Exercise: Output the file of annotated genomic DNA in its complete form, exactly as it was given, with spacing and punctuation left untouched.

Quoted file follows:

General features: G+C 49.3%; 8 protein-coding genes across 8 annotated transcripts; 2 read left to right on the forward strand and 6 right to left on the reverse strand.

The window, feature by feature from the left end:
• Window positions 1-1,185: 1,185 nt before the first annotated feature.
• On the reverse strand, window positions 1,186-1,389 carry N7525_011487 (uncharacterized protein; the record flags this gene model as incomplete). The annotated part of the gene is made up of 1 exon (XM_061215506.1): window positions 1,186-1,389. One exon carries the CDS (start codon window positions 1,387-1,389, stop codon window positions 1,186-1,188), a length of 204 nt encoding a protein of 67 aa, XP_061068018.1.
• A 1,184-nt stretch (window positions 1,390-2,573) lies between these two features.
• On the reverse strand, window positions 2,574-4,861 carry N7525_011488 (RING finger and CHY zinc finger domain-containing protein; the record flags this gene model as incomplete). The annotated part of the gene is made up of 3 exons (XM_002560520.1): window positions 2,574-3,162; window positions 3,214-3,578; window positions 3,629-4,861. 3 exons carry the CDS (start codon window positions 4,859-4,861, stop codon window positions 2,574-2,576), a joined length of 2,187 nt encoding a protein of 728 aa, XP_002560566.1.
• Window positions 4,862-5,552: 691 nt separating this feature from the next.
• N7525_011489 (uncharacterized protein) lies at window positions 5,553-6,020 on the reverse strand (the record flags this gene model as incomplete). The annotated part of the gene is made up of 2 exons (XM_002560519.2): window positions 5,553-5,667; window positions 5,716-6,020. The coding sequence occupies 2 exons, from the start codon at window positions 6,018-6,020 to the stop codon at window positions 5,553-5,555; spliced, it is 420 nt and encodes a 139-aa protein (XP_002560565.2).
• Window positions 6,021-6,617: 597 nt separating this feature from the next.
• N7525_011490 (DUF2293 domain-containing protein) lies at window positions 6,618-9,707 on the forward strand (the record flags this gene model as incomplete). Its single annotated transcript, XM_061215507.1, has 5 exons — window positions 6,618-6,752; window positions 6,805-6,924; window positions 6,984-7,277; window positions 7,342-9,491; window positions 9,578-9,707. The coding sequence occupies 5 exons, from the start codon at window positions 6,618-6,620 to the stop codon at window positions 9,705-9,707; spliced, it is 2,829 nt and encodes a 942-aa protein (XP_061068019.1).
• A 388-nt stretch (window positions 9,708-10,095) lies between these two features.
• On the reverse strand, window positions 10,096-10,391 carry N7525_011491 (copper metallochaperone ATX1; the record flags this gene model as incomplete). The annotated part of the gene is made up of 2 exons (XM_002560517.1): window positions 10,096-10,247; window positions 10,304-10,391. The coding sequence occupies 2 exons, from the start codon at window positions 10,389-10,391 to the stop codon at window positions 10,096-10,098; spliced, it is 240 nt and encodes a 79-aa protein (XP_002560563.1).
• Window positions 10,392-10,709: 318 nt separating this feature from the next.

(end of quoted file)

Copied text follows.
General features: G+C 49.3%; 8 protein-coding genes across 8 annotated transcripts; 2 read left to right on the forward strand and 6 right to left on the reverse strand.

The window, feature by feature from the left end:
• Window positions 1-1,185: 1,185 nt before the first annotated feature.
• On the reverse strand, window positions 1,186-1,389 carry N7525_011487 (uncharacterized protein; the record flags this gene model as incomplete). The annotated part of the gene is made up of 1 exon (XM_061215506.1): window positions 1,186-1,389. One exon carries the CDS (start codon window positions 1,387-1,389, stop codon window positions 1,186-1,188), a length of 204 nt encoding a protein of 67 aa, XP_061068018.1.
• A 1,184-nt stretch (window positions 1,390-2,573) lies between these two features.
• On the reverse strand, window positions 2,574-4,861 carry N7525_011488 (RING finger and CHY zinc finger domain-containing protein; the record flags this gene model as incomplete). The annotated part of the gene is made up of 3 exons (XM_002560520.1): window positions 2,574-3,162; window positions 3,214-3,578; window positions 3,629-4,861. 3 exons carry the CDS (start codon window positions 4,859-4,861, stop codon window positions 2,574-2,576), a joined length of 2,187 nt encoding a protein of 728 aa, XP_002560566.1.
• Window positions 4,862-5,552: 691 nt separating this feature from the next.
• N7525_011489 (uncharacterized protein) lies at window positions 5,553-6,020 on the reverse strand (the record flags this gene model as incomplete). The annotated part of the gene is made up of 2 exons (XM_002560519.2): window positions 5,553-5,667; window positions 5,716-6,020. The coding sequence occupies 2 exons, from the start codon at window positions 6,018-6,020 to the stop codon at window positions 5,553-5,555; spliced, it is 420 nt and encodes a 139-aa protein (XP_002560565.2).
• Window positions 6,021-6,617: 597 nt separating this feature from the next.
• N7525_011490 (DUF2293 domain-containing protein) lies at window positions 6,618-9,707 on the forward strand (the record flags this gene model as incomplete). Its single annotated transcript, XM_061215507.1, has 5 exons — window positions 6,618-6,752; window positions 6,805-6,924; window positions 6,984-7,277; window positions 7,342-9,491; window positions 9,578-9,707. The coding sequence occupies 5 exons, from the start codon at window positions 6,618-6,620 to the stop codon at window positions 9,705-9,707; spliced, it is 2,829 nt and encodes a 942-aa protein (XP_061068019.1).
• A 388-nt stretch (window positions 9,708-10,095) lies between these two features.
• On the reverse strand, window positions 10,096-10,391 carry N7525_011491 (copper metallochaperone ATX1; the record flags this gene model as incomplete). The annotated part of the gene is made up of 2 exons (XM_002560517.1): window positions 10,096-10,247; window positions 10,304-10,391. The coding sequence occupies 2 exons, from the start codon at window positions 10,389-10,391 to the stop codon at window positions 10,096-10,098; spliced, it is 240 nt and encodes a 79-aa protein (XP_002560563.1).
• Window positions 10,392-10,709: 318 nt separating this feature from the next.